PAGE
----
[0002] The present application relates to an ultrasonic device having an amplifier for amplifying a received ultrasonic signal.

[0003] Ultrasonic probes often include one or more ultrasonic sensors that sense ultrasonic signals and generate corresponding electrical signals. Electrical signals are processed in the analog or digital domain. Sometimes an ultrasound image is generated from the processed electrical signal.

[0004] According to one aspect of the present application, an ultrasonic device is provided that includes an ultrasonic sensor and a variable current transimpedance amplifier (TIA). The variable current TIA is coupled to the ultrasonic sensor and is configured to receive and amplify an output signal from the ultrasonic sensor. The variable current TIA has a variable current source.

[0005] According to one aspect of the present application, a method is provided that includes acquiring an ultrasonic signal with an ultrasonic sensor during an acquisition period and outputting an analog electrical signal representative of the ultrasonic signal from the ultrasonic sensor. Is done. The method further includes amplifying the electrical signal with a variable current transimpedance amplifier (TIA) that includes changing the current of the variable current TIA during the acquisition period.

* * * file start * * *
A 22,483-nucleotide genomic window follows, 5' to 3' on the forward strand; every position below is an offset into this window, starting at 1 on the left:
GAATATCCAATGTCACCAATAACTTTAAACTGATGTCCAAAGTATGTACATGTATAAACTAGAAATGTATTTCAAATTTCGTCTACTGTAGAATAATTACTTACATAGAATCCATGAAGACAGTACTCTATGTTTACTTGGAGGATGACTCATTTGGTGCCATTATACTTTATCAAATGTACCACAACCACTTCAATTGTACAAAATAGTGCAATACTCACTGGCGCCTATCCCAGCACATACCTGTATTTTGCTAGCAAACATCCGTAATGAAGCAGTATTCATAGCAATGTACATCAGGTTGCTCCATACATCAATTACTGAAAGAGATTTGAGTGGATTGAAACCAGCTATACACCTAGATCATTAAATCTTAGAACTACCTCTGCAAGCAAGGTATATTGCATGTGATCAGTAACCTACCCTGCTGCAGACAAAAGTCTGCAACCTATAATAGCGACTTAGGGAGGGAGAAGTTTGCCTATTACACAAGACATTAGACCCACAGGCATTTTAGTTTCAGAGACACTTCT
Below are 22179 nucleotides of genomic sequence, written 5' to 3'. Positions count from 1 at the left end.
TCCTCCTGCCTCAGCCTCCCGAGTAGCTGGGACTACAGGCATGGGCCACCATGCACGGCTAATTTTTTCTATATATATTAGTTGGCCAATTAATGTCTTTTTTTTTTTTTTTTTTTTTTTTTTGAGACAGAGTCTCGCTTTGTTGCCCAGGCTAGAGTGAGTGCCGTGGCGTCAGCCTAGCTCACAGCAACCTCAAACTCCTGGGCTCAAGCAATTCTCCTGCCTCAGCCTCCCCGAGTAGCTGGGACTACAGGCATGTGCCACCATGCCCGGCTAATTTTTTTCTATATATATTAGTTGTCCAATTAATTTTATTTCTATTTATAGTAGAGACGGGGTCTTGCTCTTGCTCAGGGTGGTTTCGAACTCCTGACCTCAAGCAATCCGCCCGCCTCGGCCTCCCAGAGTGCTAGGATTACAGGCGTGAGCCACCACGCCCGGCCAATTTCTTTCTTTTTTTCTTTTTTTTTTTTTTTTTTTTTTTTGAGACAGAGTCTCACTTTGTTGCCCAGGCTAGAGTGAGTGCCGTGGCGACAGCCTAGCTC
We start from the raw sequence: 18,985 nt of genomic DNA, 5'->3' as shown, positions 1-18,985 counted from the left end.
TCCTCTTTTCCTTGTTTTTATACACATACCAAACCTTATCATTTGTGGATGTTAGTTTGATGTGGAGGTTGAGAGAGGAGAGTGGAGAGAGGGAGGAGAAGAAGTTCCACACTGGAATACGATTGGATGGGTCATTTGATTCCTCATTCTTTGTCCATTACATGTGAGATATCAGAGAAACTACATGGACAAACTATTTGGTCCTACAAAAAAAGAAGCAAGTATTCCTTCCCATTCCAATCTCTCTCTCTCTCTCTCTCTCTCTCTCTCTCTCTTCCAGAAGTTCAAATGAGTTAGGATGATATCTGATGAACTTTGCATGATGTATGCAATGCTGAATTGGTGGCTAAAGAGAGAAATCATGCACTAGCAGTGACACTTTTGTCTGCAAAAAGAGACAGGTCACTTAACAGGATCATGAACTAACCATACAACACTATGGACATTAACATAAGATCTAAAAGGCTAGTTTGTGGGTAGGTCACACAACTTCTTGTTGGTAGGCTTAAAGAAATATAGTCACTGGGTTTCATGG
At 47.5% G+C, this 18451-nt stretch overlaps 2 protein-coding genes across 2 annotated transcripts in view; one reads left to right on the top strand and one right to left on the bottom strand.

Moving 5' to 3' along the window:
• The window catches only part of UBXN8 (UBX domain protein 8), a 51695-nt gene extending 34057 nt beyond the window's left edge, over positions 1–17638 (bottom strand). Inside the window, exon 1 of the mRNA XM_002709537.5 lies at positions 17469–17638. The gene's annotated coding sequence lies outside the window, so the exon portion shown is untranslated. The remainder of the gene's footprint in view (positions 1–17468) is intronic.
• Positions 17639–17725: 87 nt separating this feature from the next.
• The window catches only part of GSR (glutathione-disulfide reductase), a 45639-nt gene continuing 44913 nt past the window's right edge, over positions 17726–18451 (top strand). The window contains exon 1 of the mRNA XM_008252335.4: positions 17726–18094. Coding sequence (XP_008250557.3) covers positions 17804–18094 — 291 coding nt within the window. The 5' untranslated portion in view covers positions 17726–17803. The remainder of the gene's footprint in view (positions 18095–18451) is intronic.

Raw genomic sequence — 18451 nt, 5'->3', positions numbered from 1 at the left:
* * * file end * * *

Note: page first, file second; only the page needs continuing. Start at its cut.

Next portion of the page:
[0006] According to an aspect of the present application, a method is provided that includes acquiring an ultrasonic signal with an ultrasonic sensor during an acquisition period and outputting an analog electrical signal representing the ultrasonic signal from the ultrasonic sensor. Is done. The method further includes amplifying the electrical signal with a variable current transimpedance amplifier (TIA) that includes reducing the noise floor of the variable current TIA during the acquisition period.

[0007] Various aspects and embodiments of the application are described with reference to the following drawings. It should be understood that the drawings are not necessarily drawn to scale. Items appearing in more than one drawing are indicated with the same reference number in all the drawings in which they appear.